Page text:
In an instructional or academic work, you might dedicate a chapter to each main topic you want to cover. For example, in an article about types of military jets, you use a section for fighter planes, a section for interceptors, and a section for bombers. Then once you've explained what fighters, interceptors, and bombers are, you can then explain how a fighter's characteristics differs from an interceptor's or how some jets have the characteristics of both bombers and fighters.
In a short narrative work, you might only have one main scene. But within that scene you can break away from the narrative to explain the action. In a longer work with several scenes, you can dedicate a chapter to each main scene. Putting them in order will depend on chronology and dramatic effect. Keep in mind that your order will likely change as you write and revise.
How much space do you need?
Another important question to consider is the length of the composition. How much page space do you have to work with? Although you want to communicate your message in as few words as possible, some ideas need more space than others. If you write too long, you risk stretching out your ideas so much they become too diluted to be relevant.
The amount of page space you need is directly related to your topic and focus. For instructional works, you need enough space to introduce the subject, outline the main points in brief, explain them with examples, and then summate your purpose again in conclusion. In a narrative work, like fiction or memoir, you need enough space to thoroughly flesh out a scene, portray the action, and communicate your ideas and themes.
Planning Your Next Project
A well-planned composition will ensure each idea is explained and each scene is developed. And writing will become easier when you work from a plan, even if you adapt and change the plan later. Using these questions to plan your next composition will help solidify your message and save you time during the revision stage.
About the Author
Melinda Copp is a writing coach, book editor, and ghostwriter who specializes in helping aspiring authors achieve their writing goals. Sign up for Melinda's free e-zine, and learn the top ten mistakes aspiring authors make and how to avoid them!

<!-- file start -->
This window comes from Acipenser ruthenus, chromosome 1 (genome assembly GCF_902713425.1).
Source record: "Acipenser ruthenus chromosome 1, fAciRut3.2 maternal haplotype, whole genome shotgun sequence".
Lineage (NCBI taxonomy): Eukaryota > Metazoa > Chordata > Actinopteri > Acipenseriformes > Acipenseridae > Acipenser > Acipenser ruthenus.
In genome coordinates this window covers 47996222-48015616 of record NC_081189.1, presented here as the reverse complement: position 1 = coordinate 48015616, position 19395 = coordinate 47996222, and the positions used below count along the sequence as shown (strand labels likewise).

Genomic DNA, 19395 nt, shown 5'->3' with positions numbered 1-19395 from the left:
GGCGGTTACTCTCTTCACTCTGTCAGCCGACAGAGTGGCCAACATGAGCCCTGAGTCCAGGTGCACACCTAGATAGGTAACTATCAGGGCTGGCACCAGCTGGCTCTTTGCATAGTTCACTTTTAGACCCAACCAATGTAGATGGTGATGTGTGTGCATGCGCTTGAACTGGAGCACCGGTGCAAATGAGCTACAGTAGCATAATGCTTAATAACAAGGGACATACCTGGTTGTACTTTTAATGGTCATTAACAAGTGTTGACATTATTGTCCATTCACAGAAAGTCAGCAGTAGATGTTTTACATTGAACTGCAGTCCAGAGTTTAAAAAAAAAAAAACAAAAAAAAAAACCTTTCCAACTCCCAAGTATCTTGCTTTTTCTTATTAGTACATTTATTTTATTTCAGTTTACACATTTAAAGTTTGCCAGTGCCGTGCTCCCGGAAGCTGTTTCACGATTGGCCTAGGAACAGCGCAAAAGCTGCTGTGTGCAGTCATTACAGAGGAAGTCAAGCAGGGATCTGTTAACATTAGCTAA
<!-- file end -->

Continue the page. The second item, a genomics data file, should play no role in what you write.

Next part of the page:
Article Source: http://EzineArticles.com/?expert=Melinda_Copp http://EzineArticles.com/?Writers---How-to-Plan-Your-Next-Writing-Project&id=1950211
Freelance Writing Online for Money
Monday, February 02, 2009
I have a lot of writing projects including zillions of articles to write, several novels-in-the-making and tonnes of blog posts to put up but I also frequently get hit by writer's block and this will be the death of me at the rate of I kept getting this most dreaded condition. It is like the worst 'disease' ever to hit any writer, author or blogger. I mean, here I am with tonnes and tonnes of things to do but I am stuck. Literally. I could not even string a sentence together. Well, at least, not a very clear sentence that could fit into any of my writing projects.
So, of all people, I truly understand when it comes to writers block and getting rid writers block isn't easy. It is worst than having your wisdom tooth removed. I would know since I suffered the indignity of a swollen face for several days complete with a throbbing gum after the wisdom tooth was forcibly dug out by the evil dentist out to make me poorer and torture me at the same time. Yep, getting rid writers block is definitely akin, if not worst, than having your wisdom tooth removed. It is almost literally like a big huge boulder blocking your way mentally and physically.
Like someone placed a lock and vice on your computer (or typewriter or notepad - whichever writing instrument you use). It is like having our pens taken away. Our notepads destroyed. Our computers hacked and wiped out by some evil virus. Our typewriters incinerated. Well, you get my meaning. That's why I say I am almost an expert when it comes to writers block. I have very vast experience in it. Instead of completing my articles, I get veered off course by a big huge boulder landing on my computer. Okay, so, not literally but it is bad enough.
What do I do to get rid of writers block? Well, there are some ways to getting rid writers block and here are some of the methods I use:
1. I start typing nonsense and string nonsensical words together continuously for about an hour or so. Somehow these words will suddenly make sense and before I know it, I am writing one of my writing-project-in-progress.
2. I surf the net and check out other writers' websites and blogs and turn green with envy over their progress while plotting an evil takeover of their written works - okay, so I'm joking bout the taking over of their written works but blog hopping and website surfing on other authors' and writers' blogs do help as they sometimes do offer loads of inspiration to chase away your boulder-sized writers block.
3. I sing a song and do a silly dance - okay so, maybe I don't do that but what I meant was that I simply turn off the offending blank-screen and go do something else. At least, I am getting something done and not forcing any leftover braincells to try to work when obviously they are on vacation.
Getting rid of writers block is all about mind power, so try it and you will see.
There are plenty of other writing tips here and more tips to get rid of writers block here.
Article Source: http://EzineArticles.com/?expert=Lyn_Mok http://EzineArticles.com/?Tips-to-Getting-Rid-of-Writers-Block&id=1936100
Freelance Writing Online for Money